HUSBANDS
1970, Sony Repertory, 131 min, USA, Dir: John Cassavetes

Death, booze and gambling dominate this dour, yet strangely life-affirming dissection of masculinity and the male ego. Cassavetes’ fifth feature, HUSBANDS follow three men, who abandon their wives and adult responsibilities for purely hedonistic exploits after learning of the death of a common friend. Seeing camaraderie as the only antidote for existential dread, the trio makes its way to London, where they forge a stronger bond while becoming further disconnected from reality. Starring Ben Gazzara, Peter Falk and Cassavetes himself, the film is a painful, sublime, and often funny portrait of grief and desperation.


SHADOWS
1958, AGFA, 87 min, USA, Dir: John Cassavetes

With its low budget, seemingly improvised style, naturalistic acting and progressive view of racial politics, Cassavetes’ groundbreaking directorial debut kickstarted not only a career, but an entirely new way of thinking about American cinema. Set in beatnik Manhattan (a locale commonly associated with the New York native), the film follows three African-American siblings who share a close bond despite their various goals, whether it be hitting it big as a musician, frequenting the local bars, or falling in love. With the free-flowing quality of jazz, a genre which dominates the soundtrack, SHADOWS remains one of the most influential films of the 1950s.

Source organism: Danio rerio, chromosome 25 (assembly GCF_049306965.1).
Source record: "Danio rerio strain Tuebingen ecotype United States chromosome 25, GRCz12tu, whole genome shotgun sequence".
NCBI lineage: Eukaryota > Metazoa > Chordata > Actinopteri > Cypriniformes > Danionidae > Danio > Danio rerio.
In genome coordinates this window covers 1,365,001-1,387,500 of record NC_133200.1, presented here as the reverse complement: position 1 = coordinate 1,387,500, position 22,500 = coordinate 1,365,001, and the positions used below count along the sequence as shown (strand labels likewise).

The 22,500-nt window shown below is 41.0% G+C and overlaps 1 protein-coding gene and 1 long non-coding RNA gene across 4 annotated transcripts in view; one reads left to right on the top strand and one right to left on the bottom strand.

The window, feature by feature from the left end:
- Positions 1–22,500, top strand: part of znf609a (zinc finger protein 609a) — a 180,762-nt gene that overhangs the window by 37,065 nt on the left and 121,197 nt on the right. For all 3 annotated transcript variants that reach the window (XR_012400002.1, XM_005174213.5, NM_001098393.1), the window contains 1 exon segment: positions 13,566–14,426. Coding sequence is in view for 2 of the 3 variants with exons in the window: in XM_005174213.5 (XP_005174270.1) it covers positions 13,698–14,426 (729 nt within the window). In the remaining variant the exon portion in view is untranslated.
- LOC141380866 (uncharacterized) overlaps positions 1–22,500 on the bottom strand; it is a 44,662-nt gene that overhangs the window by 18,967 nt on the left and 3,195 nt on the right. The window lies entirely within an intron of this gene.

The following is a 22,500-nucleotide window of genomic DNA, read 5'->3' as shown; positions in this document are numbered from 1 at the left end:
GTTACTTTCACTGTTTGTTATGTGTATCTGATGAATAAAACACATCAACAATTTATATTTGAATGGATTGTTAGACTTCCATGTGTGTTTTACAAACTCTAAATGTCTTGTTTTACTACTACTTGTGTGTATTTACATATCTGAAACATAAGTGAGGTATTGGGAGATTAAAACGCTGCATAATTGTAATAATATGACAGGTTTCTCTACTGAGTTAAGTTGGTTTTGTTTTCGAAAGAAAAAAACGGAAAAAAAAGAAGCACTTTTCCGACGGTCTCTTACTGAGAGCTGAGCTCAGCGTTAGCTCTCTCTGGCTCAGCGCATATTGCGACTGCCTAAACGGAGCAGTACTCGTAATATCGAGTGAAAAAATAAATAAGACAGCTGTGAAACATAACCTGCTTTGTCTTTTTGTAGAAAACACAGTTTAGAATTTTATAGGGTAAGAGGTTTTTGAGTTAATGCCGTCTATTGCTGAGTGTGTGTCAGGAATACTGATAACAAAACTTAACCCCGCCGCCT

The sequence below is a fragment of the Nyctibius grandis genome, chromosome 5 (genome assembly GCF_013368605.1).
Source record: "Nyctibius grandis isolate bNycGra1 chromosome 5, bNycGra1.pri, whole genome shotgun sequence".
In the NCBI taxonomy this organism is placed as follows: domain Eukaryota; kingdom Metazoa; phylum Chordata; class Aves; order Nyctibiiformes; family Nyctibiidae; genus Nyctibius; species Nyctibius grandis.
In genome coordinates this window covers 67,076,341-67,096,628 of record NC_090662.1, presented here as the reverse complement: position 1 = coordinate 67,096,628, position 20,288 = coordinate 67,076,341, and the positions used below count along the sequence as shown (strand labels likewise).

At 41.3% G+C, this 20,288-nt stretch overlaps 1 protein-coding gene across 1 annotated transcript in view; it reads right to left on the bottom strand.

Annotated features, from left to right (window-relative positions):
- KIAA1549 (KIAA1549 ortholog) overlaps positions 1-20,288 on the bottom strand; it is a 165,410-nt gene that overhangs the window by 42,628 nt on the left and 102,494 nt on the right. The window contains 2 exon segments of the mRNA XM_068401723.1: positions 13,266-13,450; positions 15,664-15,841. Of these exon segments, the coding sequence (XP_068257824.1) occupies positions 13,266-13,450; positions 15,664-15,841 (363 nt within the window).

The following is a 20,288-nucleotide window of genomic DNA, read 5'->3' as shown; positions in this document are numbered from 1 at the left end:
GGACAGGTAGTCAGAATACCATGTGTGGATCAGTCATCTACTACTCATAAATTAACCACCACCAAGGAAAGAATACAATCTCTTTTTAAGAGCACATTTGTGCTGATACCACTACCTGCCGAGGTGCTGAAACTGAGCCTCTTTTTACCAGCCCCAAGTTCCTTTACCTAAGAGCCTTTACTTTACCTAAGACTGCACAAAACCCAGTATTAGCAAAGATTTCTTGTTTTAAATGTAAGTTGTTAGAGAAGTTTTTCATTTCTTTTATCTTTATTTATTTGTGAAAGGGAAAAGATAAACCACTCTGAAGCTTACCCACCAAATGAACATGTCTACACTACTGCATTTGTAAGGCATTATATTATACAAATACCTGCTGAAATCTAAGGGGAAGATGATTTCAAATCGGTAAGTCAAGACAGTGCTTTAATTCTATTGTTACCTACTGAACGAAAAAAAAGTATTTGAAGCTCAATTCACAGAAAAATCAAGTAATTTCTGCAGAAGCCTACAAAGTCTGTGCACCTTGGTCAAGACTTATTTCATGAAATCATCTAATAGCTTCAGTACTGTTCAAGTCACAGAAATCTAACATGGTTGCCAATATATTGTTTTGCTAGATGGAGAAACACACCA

THE KILLING OF A CHINESE BOOKIE
1976, Westchester Films, 129 min, Dir: John Cassavetes

A close friend of director-writer John Cassavetes, Timothy Carey stars here as Flo, a hulking Hollywood mobster who plots to take over the Sunset Boulevard strip club run by Ben Gazzara.


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